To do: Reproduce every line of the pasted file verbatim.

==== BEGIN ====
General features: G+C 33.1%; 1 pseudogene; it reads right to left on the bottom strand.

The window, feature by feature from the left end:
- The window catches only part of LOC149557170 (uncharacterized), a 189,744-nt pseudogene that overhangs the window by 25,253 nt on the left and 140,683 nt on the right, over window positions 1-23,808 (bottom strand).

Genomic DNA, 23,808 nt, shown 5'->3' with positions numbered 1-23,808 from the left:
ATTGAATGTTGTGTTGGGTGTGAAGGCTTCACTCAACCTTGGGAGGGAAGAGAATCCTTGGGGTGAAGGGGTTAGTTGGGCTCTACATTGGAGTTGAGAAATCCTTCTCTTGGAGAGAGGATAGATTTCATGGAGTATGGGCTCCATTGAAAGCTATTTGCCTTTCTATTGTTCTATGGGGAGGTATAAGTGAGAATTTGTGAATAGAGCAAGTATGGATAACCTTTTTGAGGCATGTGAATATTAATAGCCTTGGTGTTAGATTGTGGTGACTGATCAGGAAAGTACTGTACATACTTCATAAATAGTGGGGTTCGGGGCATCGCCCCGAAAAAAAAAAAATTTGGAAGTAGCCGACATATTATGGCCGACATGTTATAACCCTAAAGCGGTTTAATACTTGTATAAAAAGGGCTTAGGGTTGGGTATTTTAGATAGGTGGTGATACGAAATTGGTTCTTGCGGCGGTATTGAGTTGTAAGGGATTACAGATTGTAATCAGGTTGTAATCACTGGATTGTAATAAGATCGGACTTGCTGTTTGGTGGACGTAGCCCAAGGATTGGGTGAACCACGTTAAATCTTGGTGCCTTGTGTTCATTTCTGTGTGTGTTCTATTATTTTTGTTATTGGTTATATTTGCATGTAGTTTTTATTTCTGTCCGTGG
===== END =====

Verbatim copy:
General features: G+C 33.1%; 1 pseudogene; it reads right to left on the bottom strand.

The window, feature by feature from the left end:
- The window catches only part of LOC149557170 (uncharacterized), a 189,744-nt pseudogene that overhangs the window by 25,253 nt on the left and 140,683 nt on the right, over window positions 1-23,808 (bottom strand).

Genomic DNA, 23,808 nt, shown 5'->3' with positions numbered 1-23,808 from the left:
ATTGAATGTTGTGTTGGGTGTGAAGGCTTCACTCAACCTTGGGAGGGAAGAGAATCCTTGGGGTGAAGGGGTTAGTTGGGCTCTACATTGGAGTTGAGAAATCCTTCTCTTGGAGAGAGGATAGATTTCATGGAGTATGGGCTCCATTGAAAGCTATTTGCCTTTCTATTGTTCTATGGGGAGGTATAAGTGAGAATTTGTGAATAGAGCAAGTATGGATAACCTTTTTGAGGCATGTGAATATTAATAGCCTTGGTGTTAGATTGTGGTGACTGATCAGGAAAGTACTGTACATACTTCATAAATAGTGGGGTTCGGGGCATCGCCCCGAAAAAAAAAAAATTTGGAAGTAGCCGACATATTATGGCCGACATGTTATAACCCTAAAGCGGTTTAATACTTGTATAAAAAGGGCTTAGGGTTGGGTATTTTAGATAGGTGGTGATACGAAATTGGTTCTTGCGGCGGTATTGAGTTGTAAGGGATTACAGATTGTAATCAGGTTGTAATCACTGGATTGTAATAAGATCGGACTTGCTGTTTGGTGGACGTAGCCCAAGGATTGGGTGAACCACGTTAAATCTTGGTGCCTTGTGTTCATTTCTGTGTGTGTTCTATTATTTTTGTTATTGGTTATATTTGCATGTAGTTTTTATTTCTGTCCGTGG